Hatem Akbulut


3 Carbon Coated Silicon Nanoparticles Embedded MWCNT/Graphene Matrix Anode Material for Li-Ion Batteries

Authors: Ubeyd Toçoğlu, Miraç Alaf, Hatem Akbulut


We present a work which was conducted in order to improve the cycle life of silicon based lithium ion battery anodes by utilizing novel composite structure. In this study, carbon coated nano sized (50-100 nm) silicon particles were embedded into Graphene/MWCNT silicon matrix to produce free standing silicon based electrodes. Also, conventional Si powder anodes were produced from Si powder slurry on copper current collectors in order to make comparison of composite and conventional anode structures. Free –standing composite anodes (binder-free) were produced via vacuum filtration from a well dispersion of Graphene, MWCNT and carbon coated silicon powders. Carbon coating process of silicon powders was carried out via microwave reaction system. The certain amount of silicon powder and glucose was mixed under ultrasonication and then coating was conducted at 200 °C for two hours in Teflon lined autoclave reaction chamber. Graphene which was used in this study was synthesized from well-known Hummers method and hydrazine reduction of graphene oxide. X-Ray diffraction analysis and RAMAN spectroscopy techniques were used for phase characterization of anodes. Scanning electron microscopy analyses were conducted for morphological characterization. The electrochemical performance tests were carried out by means of galvanostatic charge/discharge, cyclic voltammetry and electrochemical impedance spectroscopy.

Keywords: Graphene, Silicon, MWCNT, Li-Ion

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2 Investigation of Different Electrolyte Salts Effect on ZnO/MWCNT Anode Capacity in LIBs

Authors: Şeyma Dombaycıoğlu, Hilal Köse, Ali Osman Aydın, Hatem Akbulut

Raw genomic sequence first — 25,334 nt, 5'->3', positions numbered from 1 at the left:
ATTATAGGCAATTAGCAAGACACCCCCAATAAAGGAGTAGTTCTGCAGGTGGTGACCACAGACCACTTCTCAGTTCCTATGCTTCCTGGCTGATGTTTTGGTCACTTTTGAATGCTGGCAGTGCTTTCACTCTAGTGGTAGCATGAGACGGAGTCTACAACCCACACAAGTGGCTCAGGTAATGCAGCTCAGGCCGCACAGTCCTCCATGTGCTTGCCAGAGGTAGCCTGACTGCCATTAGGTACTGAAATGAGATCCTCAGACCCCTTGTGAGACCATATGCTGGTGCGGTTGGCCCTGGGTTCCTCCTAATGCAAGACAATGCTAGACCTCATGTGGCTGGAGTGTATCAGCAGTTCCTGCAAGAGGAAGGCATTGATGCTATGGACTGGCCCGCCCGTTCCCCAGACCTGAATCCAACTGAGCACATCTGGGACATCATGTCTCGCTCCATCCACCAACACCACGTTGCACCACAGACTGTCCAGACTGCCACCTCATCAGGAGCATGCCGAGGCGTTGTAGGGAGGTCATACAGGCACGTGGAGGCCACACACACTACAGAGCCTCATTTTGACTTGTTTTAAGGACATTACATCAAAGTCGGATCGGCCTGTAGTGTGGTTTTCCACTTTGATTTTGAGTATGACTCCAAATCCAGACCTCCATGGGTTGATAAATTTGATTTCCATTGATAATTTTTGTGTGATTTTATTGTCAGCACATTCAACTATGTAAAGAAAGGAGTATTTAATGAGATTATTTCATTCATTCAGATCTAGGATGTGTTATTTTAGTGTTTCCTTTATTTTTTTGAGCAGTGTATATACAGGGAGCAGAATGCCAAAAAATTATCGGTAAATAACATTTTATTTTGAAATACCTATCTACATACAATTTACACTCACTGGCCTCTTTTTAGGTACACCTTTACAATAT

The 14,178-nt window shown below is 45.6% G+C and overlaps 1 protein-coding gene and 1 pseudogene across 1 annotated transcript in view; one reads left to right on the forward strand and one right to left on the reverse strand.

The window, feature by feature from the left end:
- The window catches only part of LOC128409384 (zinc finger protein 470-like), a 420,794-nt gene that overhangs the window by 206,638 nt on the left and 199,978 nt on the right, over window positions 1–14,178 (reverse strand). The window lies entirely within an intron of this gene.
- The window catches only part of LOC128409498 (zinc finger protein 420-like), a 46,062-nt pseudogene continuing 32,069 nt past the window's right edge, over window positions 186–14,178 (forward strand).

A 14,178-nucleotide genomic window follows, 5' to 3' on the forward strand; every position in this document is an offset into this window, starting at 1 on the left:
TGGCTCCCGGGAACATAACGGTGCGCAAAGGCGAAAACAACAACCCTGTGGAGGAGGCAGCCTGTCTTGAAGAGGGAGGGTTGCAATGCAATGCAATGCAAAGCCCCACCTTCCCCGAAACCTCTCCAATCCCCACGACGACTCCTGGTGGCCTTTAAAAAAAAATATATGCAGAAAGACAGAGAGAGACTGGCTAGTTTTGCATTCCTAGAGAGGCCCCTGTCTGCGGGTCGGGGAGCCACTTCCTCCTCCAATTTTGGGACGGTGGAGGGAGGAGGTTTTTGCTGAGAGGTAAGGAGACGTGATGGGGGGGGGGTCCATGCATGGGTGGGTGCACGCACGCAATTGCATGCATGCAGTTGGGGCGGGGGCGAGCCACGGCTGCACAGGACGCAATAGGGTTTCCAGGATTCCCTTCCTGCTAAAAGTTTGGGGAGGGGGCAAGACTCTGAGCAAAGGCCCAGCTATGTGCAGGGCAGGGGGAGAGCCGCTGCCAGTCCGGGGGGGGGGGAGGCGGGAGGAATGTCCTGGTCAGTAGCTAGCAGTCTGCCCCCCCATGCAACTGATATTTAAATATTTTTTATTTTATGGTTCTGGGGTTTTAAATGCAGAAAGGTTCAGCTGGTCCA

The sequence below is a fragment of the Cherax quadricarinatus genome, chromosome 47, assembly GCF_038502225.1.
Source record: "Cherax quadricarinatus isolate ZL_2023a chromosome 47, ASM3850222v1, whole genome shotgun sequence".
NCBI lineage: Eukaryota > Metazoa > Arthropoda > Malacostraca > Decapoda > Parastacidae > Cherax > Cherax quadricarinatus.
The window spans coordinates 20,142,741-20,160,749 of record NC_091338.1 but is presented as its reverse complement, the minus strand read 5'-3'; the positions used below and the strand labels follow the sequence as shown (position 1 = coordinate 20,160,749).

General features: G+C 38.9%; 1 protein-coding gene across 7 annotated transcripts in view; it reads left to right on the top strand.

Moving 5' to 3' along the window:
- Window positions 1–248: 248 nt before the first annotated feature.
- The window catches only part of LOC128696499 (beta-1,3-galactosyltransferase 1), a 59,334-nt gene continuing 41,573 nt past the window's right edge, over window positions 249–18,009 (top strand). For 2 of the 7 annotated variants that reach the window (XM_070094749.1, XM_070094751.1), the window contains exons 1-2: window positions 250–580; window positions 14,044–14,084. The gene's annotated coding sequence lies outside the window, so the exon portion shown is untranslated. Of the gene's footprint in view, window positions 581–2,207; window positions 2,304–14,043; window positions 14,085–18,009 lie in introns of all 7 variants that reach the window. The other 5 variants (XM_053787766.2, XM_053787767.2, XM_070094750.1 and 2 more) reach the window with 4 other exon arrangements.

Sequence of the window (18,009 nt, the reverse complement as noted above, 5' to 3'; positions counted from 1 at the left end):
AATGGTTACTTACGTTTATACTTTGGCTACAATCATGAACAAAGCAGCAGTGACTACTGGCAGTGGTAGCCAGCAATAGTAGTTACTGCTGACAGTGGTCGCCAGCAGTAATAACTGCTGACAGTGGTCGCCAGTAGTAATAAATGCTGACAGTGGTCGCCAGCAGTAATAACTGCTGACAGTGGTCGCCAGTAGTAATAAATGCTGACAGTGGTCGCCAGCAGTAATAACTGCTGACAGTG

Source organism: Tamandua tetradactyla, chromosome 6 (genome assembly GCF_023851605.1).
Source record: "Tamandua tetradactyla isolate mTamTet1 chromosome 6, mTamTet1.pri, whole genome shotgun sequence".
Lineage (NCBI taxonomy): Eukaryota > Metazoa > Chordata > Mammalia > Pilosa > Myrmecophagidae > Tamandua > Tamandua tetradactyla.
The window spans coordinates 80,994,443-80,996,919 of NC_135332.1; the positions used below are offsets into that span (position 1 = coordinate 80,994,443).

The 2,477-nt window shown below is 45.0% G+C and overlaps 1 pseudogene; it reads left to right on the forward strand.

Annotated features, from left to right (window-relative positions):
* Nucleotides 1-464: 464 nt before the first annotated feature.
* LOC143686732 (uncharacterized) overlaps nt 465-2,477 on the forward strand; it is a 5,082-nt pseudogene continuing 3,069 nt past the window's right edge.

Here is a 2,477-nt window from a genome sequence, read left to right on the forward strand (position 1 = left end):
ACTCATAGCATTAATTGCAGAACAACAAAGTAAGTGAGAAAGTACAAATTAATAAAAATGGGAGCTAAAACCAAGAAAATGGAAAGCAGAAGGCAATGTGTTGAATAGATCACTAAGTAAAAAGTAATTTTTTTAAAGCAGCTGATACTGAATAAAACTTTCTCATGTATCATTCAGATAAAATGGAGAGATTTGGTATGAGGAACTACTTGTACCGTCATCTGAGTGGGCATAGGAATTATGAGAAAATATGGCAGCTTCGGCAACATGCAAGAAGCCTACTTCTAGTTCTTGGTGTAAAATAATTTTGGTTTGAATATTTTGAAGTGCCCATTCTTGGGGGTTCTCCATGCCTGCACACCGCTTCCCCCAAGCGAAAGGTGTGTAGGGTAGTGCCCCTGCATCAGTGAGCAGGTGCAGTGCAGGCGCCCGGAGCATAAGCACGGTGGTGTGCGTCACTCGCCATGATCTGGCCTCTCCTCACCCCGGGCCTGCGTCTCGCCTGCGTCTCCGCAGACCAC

Rechargeable lithium ion batteries (LIBs) have been considered as one of the most attractive energy storage choices for laptop computers, electric vehicles and cellular phones owing to their high energy and power density. Compared with conventional carbonaceous materials, transition metal oxides (TMOs) have attracted great interests and stand out among versatile novel anode materials due to their high theoretical specific capacity, wide availability and good safety performance. ZnO, as an anode material for LIBs, has a high theoretical capacity of 978 mAh g-1, much higher than that of the conventional graphite anode (∼370 mAhg-1). However, several major problems such as poor cycleability, resulting from the severe volume expansion and contraction during the alloying-dealloying cycles with Li+ ions and the associated charge transfer process, the pulverization and the agglomeration of individual particles, which drastically reduces the total entrance/exit sites available for Li+ ions still hinder the practical use of ZnO powders as an anode material for LIBs. Therefore, a great deal of effort has been devoted to overcome these problems, and many methods have been developed. In most of these methods, it is claimed that carbon nanotubes (CNTs) will radically improve the performance of batteries, because their unique structure may especially enhance the kinetic properties of the electrodes and result in an extremely high specific charge compared with the theoretical limits of graphitic carbon. Due to outstanding properties of CNTs, MWCNT buckypaper substrate is considered a buffer material to prevent mechanical disintegration of anode material during the battery applications. As the bridge connecting the positive and negative electrodes, the electrolyte plays a critical role affecting the overall electrochemical performance of the cell including rate, capacity, durability and safety. Commercial electrolytes for Li-ion batteries normally consist of certain lithium salts and mixed organic linear and cyclic carbonate solvents. Most commonly, LiPF6 is attributed to its remarkable features including high solubility, good ionic conductivity, high dissociation constant and satisfactory electrochemical stability for commercial fabrication. Besides LiPF6, LiBF4 is well known as a conducting salt for LIBs. LiBF4 shows a better temperature stability in organic carbonate based solutions and less moisture sensitivity compared to LiPF6. In this work, free standing zinc oxide (ZnO) and multiwalled carbon nanotube (MWCNT) nanocomposite materials were prepared by a sol gel technique giving a high capacity anode material for lithium ion batteries. Electrolyte solutions (including 1 m Li+ ion) were prepared with different Li salts in glove box. For this purpose, LiPF6 and LiBF4 salts and also mixed of these salts were solved in EC:DMC solvents (1:1, w/w). CR2016 cells were assembled by using these prepared electrolyte solutions, the ZnO/MWCNT buckypaper nanocomposites as working electrodes, metallic lithium as cathode and polypropylene (PP) as separator. For investigating the effect of different Li salts on the electrochemical performance of ZnO/MWCNT nanocomposite anode material electrochemical tests were performed at room temperature.